7. I saw these quite a bit in Army Land Combat Missile Systems that I worked on - Bradley Fighting Vehicles and APCs with the TOW missile systems, pre-ODS versions as well as on the first generation Dragon thermal night trackers. Good reliable and simple jam nut type system before locktite was very widespread.
  8. Thanks to everyone wanting steel I am looking at an affordable move... And Vulcan must be looking out for me because I also got an unsolicited call from a relative offering up some shop space until I buy another house in a few years, so my tools will have a new home!
  9. Moving time has come and I don't see the point in hauling my steel 2 states away then storing it for a few years.... And the wife says I have to get rid of it. I would much rather give it away to a smith than send it to scrap! Also giving away/selling tools - ask if interrested! I have about 30 pieces of HR 1045 around 8' long ranging from 5/16" to 1" - square and round, and a few strips of 1/2"x1/8" flat and one 3"x3/16" flat HR 1095 I think it is. I also have 4 nearly 1" thick NEW heavy truck coil springs, 4 sets of leaf springs, 4 20# (standard grill size) propane tanks, 2 full- size O2
  10. I've only come across a handful of metal-handled hammers so far and neither of the two types I've hefted have impressed me. The ones with fitted/shock-mounted handles seemed to all be thin walled aluminum and I've destroyed the handles within hours of starting to use them. The other type I've used have a solid head-and-handle with a molded rubber grip. They had a convenient center of gravity but felt unnaturally rigid. Also transmitted considerable shock through the handle - especially on cold work. As for wood vs. fiberglass - this seems to be a matter of choice among craftsmen, including
  11. Which college in Idaho? I attended Boise State University before joining the Army then made the move from Boise to Huntsville after Basic Training.... Definitely won't forget that SHORT trip!
  12. Laoich23, Fine looking anvil you've got in the works there. I fabbed mine up from 1 chunk of big forklift tine and 2 cut up tank half shafts.... I didn't have any oxygen for the A/O torch when I was starting so I had to cut the 3" round off and then rough cut the horn with a hack saw... It was a good workout but made the grinding work much easier and I only went through 2 hacksaw blades... What worked for me and might help you with shaping your horn is using a hacksaw just like you would draw round stock out with a hammer - square pyramid to octagon pyramid. Then move on to the grinder to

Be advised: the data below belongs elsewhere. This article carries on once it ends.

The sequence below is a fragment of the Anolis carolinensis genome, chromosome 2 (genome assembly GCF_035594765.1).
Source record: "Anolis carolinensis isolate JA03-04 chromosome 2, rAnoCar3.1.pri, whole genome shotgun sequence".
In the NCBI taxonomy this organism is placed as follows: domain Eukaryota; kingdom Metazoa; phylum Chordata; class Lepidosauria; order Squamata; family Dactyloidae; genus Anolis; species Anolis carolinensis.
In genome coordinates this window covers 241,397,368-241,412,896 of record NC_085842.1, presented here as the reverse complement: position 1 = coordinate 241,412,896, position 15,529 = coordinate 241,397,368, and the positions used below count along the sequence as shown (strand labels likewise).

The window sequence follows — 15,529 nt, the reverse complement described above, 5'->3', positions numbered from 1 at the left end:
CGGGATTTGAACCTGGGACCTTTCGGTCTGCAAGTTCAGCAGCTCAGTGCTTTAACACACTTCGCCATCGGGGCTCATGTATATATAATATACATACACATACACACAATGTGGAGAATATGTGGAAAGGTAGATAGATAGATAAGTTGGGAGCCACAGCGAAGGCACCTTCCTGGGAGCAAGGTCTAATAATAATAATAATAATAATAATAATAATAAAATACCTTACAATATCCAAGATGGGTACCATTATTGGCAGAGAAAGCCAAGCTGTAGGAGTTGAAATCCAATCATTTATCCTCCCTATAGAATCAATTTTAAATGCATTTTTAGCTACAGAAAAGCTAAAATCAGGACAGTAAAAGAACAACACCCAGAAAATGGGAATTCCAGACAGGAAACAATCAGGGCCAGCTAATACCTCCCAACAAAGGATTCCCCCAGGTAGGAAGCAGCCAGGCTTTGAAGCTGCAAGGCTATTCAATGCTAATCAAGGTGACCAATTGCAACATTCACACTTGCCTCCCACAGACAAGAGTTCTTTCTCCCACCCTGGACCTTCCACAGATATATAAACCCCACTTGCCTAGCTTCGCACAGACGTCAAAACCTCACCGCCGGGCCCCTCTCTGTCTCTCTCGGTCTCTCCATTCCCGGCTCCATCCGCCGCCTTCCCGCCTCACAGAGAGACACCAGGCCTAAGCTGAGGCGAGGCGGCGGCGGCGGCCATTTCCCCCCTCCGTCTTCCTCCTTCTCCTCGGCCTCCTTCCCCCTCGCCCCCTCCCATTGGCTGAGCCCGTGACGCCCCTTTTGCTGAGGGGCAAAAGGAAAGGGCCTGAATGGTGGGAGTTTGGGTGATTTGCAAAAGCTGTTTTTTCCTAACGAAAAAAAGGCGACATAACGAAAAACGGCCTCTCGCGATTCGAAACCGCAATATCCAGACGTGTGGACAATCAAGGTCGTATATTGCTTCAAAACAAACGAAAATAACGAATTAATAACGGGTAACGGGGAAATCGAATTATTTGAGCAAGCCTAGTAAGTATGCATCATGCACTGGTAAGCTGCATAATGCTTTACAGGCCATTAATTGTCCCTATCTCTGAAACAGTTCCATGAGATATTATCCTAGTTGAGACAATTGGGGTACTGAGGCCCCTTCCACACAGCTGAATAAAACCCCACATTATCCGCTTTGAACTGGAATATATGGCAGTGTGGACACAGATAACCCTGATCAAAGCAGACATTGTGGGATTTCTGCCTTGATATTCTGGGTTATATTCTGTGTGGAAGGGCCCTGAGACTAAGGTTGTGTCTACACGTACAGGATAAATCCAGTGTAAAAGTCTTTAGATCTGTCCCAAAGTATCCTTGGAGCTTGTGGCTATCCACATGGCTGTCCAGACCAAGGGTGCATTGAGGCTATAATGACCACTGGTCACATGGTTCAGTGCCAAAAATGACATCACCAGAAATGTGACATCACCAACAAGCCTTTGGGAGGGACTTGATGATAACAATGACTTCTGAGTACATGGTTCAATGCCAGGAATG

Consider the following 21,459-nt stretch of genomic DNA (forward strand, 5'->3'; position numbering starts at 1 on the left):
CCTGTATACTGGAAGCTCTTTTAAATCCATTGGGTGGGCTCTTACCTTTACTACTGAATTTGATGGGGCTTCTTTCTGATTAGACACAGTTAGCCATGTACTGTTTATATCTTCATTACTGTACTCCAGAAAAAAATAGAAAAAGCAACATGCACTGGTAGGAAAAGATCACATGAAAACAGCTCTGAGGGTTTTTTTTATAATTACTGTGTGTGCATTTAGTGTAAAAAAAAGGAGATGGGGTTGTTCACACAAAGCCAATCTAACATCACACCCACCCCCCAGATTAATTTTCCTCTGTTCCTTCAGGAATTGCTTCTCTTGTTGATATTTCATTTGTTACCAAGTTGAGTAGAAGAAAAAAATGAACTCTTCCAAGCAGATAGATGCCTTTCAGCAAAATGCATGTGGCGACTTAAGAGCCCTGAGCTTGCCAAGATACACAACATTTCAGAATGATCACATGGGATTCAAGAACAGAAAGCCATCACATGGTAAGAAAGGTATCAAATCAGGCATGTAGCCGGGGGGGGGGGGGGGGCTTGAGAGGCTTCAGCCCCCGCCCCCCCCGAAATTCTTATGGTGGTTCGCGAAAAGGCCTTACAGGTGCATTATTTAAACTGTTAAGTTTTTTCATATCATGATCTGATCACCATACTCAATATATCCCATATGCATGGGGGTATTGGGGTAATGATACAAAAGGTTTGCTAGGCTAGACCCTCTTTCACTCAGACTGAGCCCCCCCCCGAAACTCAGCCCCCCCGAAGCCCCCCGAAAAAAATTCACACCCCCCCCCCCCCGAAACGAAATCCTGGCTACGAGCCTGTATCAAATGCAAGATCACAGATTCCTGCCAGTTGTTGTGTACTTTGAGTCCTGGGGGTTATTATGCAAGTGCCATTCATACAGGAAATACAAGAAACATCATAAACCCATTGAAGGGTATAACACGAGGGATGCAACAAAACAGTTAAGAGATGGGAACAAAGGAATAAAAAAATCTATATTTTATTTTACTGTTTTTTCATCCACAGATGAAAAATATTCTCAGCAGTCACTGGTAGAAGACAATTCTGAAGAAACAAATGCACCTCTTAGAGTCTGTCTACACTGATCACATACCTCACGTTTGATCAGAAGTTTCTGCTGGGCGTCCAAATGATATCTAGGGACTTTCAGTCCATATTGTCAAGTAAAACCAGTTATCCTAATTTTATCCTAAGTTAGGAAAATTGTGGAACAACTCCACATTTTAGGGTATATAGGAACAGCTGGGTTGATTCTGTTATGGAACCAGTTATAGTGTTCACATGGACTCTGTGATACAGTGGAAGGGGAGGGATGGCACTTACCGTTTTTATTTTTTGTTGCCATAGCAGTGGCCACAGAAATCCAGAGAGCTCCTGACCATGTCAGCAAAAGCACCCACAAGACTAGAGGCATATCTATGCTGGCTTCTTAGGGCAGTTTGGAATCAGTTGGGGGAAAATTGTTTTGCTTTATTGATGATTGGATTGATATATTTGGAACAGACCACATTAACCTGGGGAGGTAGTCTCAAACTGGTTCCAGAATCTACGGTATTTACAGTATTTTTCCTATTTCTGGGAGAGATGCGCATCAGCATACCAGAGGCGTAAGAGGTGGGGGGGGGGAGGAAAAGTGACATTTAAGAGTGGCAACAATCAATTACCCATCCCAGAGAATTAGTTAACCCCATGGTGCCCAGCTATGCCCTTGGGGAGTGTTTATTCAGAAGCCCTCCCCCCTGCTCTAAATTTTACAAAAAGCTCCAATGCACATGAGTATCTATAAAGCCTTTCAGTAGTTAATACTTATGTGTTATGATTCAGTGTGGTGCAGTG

13. I took a couple big thick chunks of similar leaf springs and made a couple stout hot cut hardies with 'em. Hydraulic press was definitely helpful in forging down the hardy shank. The edges took some real heavy hitting with a 3# hammer to shape 'em - just make sure they get and stay hot clear through and hit 'em hard or you'll just be moving the outer portion of the metal.
  14. On the question of the spindle that contacts the tire, how about using a multi-belt pulley with grooves for 2-4 v-belts with either a snug-fitting section of pipe or a steel can welded over it to level the grooves out? Been toying with that idea while I search for a chunk to turn on the lathe to make a spindle with. Any thoughts on the multi-belt pulley with a snug pipe on it?
  15. So I finally finished my new forge - my first forge is a huge beast and weighs a ton, so I wanted a smaller, lighter, and (of course) hotter forge for every day use. I'll keep the old one for larger pieces that may not fit in the new one. First, let me introduce the old beast; a single-burner with approximate chamber dimensions of 8"x8"x5"... made the housing out of 1/4" HR Plate and have regretted it ever since. The third shot of her is of her back side... Now for the new girl! She is a single piece of 3/32" diamond plate bent on a sheet metal brake then welded together. She is MUCH